Let us hope that "The Last Recruit" is "The Last Blue Balls" episode of the series. With only four hours of storytelling remaining, how much more can they procrastinate? Last night's offerings (and let's mention that title - who is that in reference to?) started strong. Flocke immediately took Jack aside and admitted to taking the form of Christian, and that yes, people had to be dead for him to take their likeness. He also tossed in some light trash talk regarding Jacob and Locke, yet from all that potential began nothing more than an uneven and mishmashed episode of multiple alt timelines and a reshuffling of the character deck.
When "Lost" looks to lose some time, the focus tuns to exploring the flashbacks or flashsideways. A secondary, less obvious filler is splitting up the groups and bringing certain people back together. Just as Jack, Hurley, Sun and the others meet up with Flocke (where's Ben? where's Miles?), Sawyer has them splitting off again to foil Flocke, himself getting double crossed by an earnest Jack. If you think about it, there was a lot of lateral movement in this episode, and a lot of time spent going over things we've already experienced (Jack and Claire finding out they are siblings, Locke being labeled as pathetic, Sayid loves Nadia, etc) - the episode should have been called "Sideways Deja Vu."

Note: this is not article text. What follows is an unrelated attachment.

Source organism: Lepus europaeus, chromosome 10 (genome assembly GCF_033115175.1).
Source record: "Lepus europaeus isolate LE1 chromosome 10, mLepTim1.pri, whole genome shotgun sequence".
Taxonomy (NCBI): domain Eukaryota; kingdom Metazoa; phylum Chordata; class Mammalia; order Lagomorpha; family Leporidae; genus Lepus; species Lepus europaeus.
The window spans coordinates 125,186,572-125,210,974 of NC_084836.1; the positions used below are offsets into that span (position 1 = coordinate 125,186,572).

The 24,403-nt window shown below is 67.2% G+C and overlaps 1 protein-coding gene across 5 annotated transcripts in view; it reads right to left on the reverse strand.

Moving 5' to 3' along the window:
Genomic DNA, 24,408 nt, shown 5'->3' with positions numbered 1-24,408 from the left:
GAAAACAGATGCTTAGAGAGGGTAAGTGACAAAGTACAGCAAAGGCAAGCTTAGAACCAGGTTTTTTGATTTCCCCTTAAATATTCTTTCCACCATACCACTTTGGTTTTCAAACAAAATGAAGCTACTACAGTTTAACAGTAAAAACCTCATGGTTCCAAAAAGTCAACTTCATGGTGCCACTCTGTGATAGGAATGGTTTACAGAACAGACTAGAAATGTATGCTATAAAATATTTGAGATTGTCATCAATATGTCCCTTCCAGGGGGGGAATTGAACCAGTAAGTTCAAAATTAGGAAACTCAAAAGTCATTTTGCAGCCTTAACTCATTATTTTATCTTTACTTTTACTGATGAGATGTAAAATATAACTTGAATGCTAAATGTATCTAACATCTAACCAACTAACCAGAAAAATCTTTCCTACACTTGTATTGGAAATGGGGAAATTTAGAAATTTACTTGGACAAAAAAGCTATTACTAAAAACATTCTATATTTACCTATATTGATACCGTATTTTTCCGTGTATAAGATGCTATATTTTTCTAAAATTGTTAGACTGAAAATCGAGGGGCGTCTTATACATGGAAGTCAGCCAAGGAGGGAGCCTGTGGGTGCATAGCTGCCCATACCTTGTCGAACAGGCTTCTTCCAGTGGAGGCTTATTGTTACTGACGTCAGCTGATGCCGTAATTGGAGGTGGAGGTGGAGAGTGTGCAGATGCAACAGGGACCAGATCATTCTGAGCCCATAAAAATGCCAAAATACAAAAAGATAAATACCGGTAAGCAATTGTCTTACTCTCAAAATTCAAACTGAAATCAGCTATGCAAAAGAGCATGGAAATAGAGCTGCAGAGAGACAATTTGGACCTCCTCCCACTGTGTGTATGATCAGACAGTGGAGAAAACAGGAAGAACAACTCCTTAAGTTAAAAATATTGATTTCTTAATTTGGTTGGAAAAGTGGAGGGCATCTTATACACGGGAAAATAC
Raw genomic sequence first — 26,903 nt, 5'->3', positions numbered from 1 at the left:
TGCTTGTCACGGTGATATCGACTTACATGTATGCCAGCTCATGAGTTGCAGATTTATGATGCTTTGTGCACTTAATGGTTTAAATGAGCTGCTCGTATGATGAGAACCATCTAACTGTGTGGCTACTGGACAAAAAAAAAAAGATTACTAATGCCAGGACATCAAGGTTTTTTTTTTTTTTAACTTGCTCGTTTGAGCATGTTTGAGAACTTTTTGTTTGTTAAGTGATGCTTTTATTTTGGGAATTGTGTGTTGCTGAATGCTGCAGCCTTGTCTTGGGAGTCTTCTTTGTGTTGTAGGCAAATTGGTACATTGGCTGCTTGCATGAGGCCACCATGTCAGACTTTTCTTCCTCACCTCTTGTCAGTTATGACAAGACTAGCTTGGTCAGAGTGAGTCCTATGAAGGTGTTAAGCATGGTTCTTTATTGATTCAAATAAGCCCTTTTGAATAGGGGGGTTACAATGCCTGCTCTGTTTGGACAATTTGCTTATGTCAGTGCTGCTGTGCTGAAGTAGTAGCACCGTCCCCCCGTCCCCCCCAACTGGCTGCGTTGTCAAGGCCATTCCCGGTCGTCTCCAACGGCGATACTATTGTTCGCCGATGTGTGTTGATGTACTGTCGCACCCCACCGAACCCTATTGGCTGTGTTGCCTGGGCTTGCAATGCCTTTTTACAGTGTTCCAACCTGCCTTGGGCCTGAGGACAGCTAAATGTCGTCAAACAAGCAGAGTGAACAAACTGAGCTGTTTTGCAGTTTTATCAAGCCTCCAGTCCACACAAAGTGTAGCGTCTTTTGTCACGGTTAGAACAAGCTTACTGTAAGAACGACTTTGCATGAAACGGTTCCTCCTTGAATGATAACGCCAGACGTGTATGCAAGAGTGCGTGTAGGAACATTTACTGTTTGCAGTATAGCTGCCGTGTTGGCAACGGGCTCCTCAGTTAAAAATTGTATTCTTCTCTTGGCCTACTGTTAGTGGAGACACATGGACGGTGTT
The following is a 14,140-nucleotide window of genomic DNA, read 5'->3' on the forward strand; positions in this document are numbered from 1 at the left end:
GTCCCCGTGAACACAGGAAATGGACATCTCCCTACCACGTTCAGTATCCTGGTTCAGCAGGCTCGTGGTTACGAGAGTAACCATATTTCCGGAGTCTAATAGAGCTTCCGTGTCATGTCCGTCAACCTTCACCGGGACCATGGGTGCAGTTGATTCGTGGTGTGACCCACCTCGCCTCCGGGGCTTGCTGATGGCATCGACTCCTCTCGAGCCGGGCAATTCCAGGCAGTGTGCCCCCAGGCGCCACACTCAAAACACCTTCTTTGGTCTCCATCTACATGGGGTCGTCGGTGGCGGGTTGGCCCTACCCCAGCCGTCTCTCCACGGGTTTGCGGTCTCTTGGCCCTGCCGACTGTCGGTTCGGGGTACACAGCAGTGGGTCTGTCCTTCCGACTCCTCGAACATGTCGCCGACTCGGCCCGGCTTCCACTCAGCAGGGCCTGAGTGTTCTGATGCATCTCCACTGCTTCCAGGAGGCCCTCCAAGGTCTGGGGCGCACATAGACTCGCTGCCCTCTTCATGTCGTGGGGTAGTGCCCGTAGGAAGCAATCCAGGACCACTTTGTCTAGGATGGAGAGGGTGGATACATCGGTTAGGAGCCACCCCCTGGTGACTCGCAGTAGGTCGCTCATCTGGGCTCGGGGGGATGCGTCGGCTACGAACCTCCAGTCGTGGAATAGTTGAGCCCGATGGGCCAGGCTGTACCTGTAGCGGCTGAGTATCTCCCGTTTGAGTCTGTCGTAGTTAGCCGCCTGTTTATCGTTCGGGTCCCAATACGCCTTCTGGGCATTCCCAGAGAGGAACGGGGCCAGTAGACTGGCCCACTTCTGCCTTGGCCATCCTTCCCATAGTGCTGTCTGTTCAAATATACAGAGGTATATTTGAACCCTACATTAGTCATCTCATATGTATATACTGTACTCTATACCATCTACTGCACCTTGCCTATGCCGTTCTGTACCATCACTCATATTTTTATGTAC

Shifting gears a little: In reviewing "Glee" this week, I muse about what that show really is. Often it doesn't seem to have a good grasp of itself. Is it a high school drama, or a musical farce? "Lost" has itself gone through several crises of identity. Is it "Survivor" with a narrative? Is it a sci-fi series? Is it aimed at comic book geeks or mainstream America? When "Lost," like "Glee," embraces one dynamic, it does its best work. In Season One when the survivors had to pull together to struggle against starvation and things that go bump in the night, it was an interesting portrait of social dynamics. In Seasons Two and Three it wandered more than too much, but still essentially boiled down to a mystery focused on something strange but tangible - the Dharma Initiative and the Others. In Seasons Four and Five it went all out into sci-fi time travel geekdom (which we were later told was all more or less a red herring ... great). We picked up the "adventure theme music" and a lot of extra characters, but the significance of the island itself blossomed from a strange little place with a lot of secrets to, apparently, a supernatural / celestial / otherworldly cork by which a supreme evil force is held at bay by a complex set of ancient laws.
But sometimes the social dynamics still matter. Who wasn't happy to see Sun and Jin reunited at last? (and who also feared they were going to get zapped by the fence?) We won't know what "Lost" really is or aims to be until all is said and done (much like the island itself), but as the end draws near, it's interesting to consider why we all care about it so much, and what makes an episode like "The Last Recruit" so disappointing. Are the best episodes when secrets are revealed, like in the Season Five finale when we learned so much about Jacob and the Man in Black? Or are the best moments still about the lives of our heroes, like in "The Constant"? Ponder and share, Losties ... we've got some time to kill!
In Two Weeks: "His soul has gone mad, MAD I tell you! From being alone!" I am really hoping there is some Man in Black backstory in two weeks.
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